Algorithms and reduced attention spans mean pop songs are getting shorter

The team at Ostereo

The length of the average number one song has shrunk by almost one fifth over the past two decades and continues to get shorter, according to a new study from Ostereo, a UK record label.

Ostereo researchers analysed the UK charts and Spotify’s most streamed tracks since the platform’s launch and have identified a consistent shortening of popular song lengths between 1998 and 2018.

Producer and writer of six UK top ten singles and UK number one ‘Uptown Funk’, Mark Ronson, recently claimed that songs longer than 3 minutes and 15 seconds have a lower chance of success due to Spotify’s algorithm.

The influence of algorithms

2018 was the first year since Spotify launched that no UK number one was longer than 4 minutes 30 seconds. Of the 100 most-streamed songs on Spotify, eight – including Sam Smith’s Stay With Me and Imagine Dragons’ Demons – were shorter than three minutes. One track, the song Jocelyn Flores by late rapper XXXTentacion – which has been streamed 767m times – is under two minutes, clocking in at an efficient 1m 59s.

Only one of Spotify’s top 20 most streamed songs, Mike Posner’s I Took A Pill In Ibiza, lasts more than 4m 30s, while six are under 3m 30s and three are shorter than three minutes.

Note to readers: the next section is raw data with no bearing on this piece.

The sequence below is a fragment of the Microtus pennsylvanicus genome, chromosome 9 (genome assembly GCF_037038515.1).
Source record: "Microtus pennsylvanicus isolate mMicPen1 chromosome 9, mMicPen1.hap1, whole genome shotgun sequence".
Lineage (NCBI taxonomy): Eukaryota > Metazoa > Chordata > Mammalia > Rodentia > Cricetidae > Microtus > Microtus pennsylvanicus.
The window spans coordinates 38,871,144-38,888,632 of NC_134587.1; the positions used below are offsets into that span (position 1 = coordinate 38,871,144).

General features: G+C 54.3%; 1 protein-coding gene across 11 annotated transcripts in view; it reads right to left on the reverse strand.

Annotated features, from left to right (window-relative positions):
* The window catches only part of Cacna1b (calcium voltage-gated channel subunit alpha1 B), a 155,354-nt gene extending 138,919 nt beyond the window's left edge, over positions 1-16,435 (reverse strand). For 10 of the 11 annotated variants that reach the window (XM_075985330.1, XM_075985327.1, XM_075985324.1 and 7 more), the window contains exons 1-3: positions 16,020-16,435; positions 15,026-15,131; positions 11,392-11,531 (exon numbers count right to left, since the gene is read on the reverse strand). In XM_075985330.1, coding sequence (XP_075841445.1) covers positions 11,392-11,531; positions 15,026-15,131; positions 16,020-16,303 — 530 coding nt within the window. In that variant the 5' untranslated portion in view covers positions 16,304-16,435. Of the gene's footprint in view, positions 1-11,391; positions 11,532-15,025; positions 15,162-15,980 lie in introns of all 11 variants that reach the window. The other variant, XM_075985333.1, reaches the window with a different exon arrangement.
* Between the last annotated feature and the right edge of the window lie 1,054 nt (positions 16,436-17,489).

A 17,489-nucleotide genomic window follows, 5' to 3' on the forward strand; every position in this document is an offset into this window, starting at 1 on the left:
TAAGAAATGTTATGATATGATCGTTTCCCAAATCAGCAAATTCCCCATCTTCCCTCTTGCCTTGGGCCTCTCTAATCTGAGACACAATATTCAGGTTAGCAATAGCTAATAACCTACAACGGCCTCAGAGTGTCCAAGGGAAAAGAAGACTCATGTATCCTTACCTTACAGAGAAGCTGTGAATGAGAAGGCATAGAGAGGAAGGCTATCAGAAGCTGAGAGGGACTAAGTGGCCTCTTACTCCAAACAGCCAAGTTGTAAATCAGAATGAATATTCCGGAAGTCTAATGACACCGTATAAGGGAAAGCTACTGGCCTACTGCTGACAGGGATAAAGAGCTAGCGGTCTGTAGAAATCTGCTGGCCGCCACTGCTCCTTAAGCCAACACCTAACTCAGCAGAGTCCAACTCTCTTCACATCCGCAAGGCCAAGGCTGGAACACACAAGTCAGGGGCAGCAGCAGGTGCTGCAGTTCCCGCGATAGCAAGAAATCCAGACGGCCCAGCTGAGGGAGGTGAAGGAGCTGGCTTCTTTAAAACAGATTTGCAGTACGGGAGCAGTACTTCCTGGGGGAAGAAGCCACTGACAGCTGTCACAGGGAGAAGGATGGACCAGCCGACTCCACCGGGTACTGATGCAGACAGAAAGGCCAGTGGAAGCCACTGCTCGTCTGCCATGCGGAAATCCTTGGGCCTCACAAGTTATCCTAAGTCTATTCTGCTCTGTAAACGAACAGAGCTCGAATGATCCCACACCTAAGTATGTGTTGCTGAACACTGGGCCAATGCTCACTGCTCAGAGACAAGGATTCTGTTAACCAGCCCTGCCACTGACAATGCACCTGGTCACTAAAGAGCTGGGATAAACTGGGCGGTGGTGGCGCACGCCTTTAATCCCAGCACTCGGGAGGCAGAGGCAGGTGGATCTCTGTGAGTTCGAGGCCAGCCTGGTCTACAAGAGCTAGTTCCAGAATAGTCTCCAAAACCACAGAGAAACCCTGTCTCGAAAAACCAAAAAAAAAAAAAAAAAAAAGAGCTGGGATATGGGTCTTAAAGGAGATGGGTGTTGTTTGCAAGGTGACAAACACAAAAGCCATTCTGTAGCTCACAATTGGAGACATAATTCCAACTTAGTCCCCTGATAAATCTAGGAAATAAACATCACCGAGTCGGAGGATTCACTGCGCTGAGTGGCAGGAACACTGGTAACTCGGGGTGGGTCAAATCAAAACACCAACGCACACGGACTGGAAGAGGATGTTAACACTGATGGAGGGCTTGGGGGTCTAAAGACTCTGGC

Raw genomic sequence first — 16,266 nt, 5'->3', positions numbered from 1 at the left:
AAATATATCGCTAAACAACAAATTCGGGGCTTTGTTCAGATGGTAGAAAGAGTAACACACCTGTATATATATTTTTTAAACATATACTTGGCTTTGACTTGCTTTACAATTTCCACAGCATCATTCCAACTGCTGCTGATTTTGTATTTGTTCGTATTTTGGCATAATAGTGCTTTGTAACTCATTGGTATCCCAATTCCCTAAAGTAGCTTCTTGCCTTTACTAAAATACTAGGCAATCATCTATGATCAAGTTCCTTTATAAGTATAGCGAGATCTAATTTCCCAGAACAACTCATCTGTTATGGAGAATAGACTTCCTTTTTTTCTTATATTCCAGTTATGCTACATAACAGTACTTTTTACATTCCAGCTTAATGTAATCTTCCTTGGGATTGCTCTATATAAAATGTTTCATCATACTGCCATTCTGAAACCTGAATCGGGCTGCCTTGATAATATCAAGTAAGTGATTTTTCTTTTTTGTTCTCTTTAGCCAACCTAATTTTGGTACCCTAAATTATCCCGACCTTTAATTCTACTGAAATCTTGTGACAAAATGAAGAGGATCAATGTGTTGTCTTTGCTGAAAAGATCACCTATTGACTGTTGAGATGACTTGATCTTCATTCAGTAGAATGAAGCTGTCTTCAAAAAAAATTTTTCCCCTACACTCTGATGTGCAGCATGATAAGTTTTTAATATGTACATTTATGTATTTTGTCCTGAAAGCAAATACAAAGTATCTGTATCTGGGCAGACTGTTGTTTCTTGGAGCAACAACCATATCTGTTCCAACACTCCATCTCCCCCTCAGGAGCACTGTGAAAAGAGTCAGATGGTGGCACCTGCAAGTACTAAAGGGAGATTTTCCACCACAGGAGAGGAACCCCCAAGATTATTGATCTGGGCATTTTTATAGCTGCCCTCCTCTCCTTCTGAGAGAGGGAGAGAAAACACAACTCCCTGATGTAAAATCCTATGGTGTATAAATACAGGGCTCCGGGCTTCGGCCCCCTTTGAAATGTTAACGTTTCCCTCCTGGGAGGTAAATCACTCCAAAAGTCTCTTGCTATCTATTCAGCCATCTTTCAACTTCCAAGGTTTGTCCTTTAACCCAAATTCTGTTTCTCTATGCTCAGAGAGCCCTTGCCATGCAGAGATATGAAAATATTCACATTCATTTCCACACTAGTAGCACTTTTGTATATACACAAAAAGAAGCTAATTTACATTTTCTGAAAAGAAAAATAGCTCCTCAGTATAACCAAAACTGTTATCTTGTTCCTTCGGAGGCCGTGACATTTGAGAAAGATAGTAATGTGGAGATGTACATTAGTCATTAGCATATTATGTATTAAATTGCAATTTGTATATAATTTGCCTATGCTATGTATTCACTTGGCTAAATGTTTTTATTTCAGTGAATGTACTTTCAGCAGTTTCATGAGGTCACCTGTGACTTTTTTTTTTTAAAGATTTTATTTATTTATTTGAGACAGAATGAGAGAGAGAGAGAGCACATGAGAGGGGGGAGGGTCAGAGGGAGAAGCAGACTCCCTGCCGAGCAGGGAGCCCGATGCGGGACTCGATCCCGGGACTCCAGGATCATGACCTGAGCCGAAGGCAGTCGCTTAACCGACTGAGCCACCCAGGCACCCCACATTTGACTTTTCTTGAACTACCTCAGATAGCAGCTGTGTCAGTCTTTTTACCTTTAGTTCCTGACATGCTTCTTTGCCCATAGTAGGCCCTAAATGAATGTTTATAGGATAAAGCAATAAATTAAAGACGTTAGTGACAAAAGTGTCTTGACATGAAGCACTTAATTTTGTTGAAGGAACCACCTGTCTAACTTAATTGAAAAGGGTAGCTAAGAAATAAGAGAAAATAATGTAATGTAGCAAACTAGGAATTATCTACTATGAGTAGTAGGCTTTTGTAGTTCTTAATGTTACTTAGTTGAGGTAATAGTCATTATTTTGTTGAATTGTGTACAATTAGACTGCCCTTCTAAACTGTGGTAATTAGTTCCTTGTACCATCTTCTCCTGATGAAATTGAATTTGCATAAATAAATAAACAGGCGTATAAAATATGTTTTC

Average lengths of UK number ones by year

  • 1998 – 4m 16s
  • 2008 – 3m 44s
  • 2018 – 3m 30s
  • 2019 (so far) – 3m 3s

Longer songs becoming less popular

As well songs becoming shorter on average, longer songs appear to be becoming less popular. In 1998, a third of all number one singles (12 out of 32) were longer than 4m 30s and four were longer than five minutes, including Madonna’s Frozen (6m 12s) and Oasis’ All Around The World (9m 38s).

No UK number one single in the past nine years has been longer than five minutes and in 2018 no original UK number one exceeded four minutes (the only song longer than four minutes was We Built This City, the Christmas charity single by LadBaby, a derivative work based on Starship’s 1985 single of the same name).

Of the 100 most-streamed songs on Spotify since its 2008 launch, just five are longer than 4m 30s and only one, Queen’s Bohemian Rhapsody, released in 1975, is longer than five minutes.

Howard Murphy, founder of Ostereo, believes that algorithms may be encouraging artists to record shorter songs:

‘We’re seeing two trends emerge simultaneously here: the average hit song is getting shorter, while longer songs are becoming hits less often. Now that artists don’t rely solely on being playlisted by radio to achieve chart success, they are less constrained by the traditional demand to keep their song close to three three-minute mark. So in theory, they can make their songs as long or as short as they like.

Attention spans are getting shorter

‘But our own data suggests consumers’ attention spans are getting shorter. More people skip before a song has ended and there’s a theory that streaming algorithms see this as a signal of dissatisfaction, which means the algorithm is less likely to recommend that song to other users, which means it is less likely to become popular.

‘So something as trivial as having an outro that drags on for too long could see a song underperform in the charts and on streaming platforms.’

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